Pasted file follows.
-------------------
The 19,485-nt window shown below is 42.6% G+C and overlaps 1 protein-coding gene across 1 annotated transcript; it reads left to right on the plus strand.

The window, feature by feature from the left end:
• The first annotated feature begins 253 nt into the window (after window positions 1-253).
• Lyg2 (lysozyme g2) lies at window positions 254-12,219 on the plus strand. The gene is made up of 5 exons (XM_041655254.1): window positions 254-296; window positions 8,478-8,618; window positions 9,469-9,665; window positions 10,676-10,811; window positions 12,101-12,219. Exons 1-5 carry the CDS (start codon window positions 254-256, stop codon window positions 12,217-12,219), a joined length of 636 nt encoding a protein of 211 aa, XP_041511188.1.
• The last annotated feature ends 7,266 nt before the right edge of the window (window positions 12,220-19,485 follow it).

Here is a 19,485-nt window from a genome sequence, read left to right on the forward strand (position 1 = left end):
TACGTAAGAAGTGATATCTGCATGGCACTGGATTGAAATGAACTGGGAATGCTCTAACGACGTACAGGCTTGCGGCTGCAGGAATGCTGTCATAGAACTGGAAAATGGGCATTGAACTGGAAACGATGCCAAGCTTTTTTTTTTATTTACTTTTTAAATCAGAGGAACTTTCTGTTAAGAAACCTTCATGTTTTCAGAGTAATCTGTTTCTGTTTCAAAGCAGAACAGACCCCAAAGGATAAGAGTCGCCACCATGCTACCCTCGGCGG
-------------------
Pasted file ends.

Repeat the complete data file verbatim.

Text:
The 19,485-nt window shown below is 42.6% G+C and overlaps 1 protein-coding gene across 1 annotated transcript; it reads left to right on the plus strand.

The window, feature by feature from the left end:
• The first annotated feature begins 253 nt into the window (after window positions 1-253).
• Lyg2 (lysozyme g2) lies at window positions 254-12,219 on the plus strand. The gene is made up of 5 exons (XM_041655254.1): window positions 254-296; window positions 8,478-8,618; window positions 9,469-9,665; window positions 10,676-10,811; window positions 12,101-12,219. Exons 1-5 carry the CDS (start codon window positions 254-256, stop codon window positions 12,217-12,219), a joined length of 636 nt encoding a protein of 211 aa, XP_041511188.1.
• The last annotated feature ends 7,266 nt before the right edge of the window (window positions 12,220-19,485 follow it).

Here is a 19,485-nt window from a genome sequence, read left to right on the forward strand (position 1 = left end):
TACGTAAGAAGTGATATCTGCATGGCACTGGATTGAAATGAACTGGGAATGCTCTAACGACGTACAGGCTTGCGGCTGCAGGAATGCTGTCATAGAACTGGAAAATGGGCATTGAACTGGAAACGATGCCAAGCTTTTTTTTTTATTTACTTTTTAAATCAGAGGAACTTTCTGTTAAGAAACCTTCATGTTTTCAGAGTAATCTGTTTCTGTTTCAAAGCAGAACAGACCCCAAAGGATAAGAGTCGCCACCATGCTACCCTCGGCGG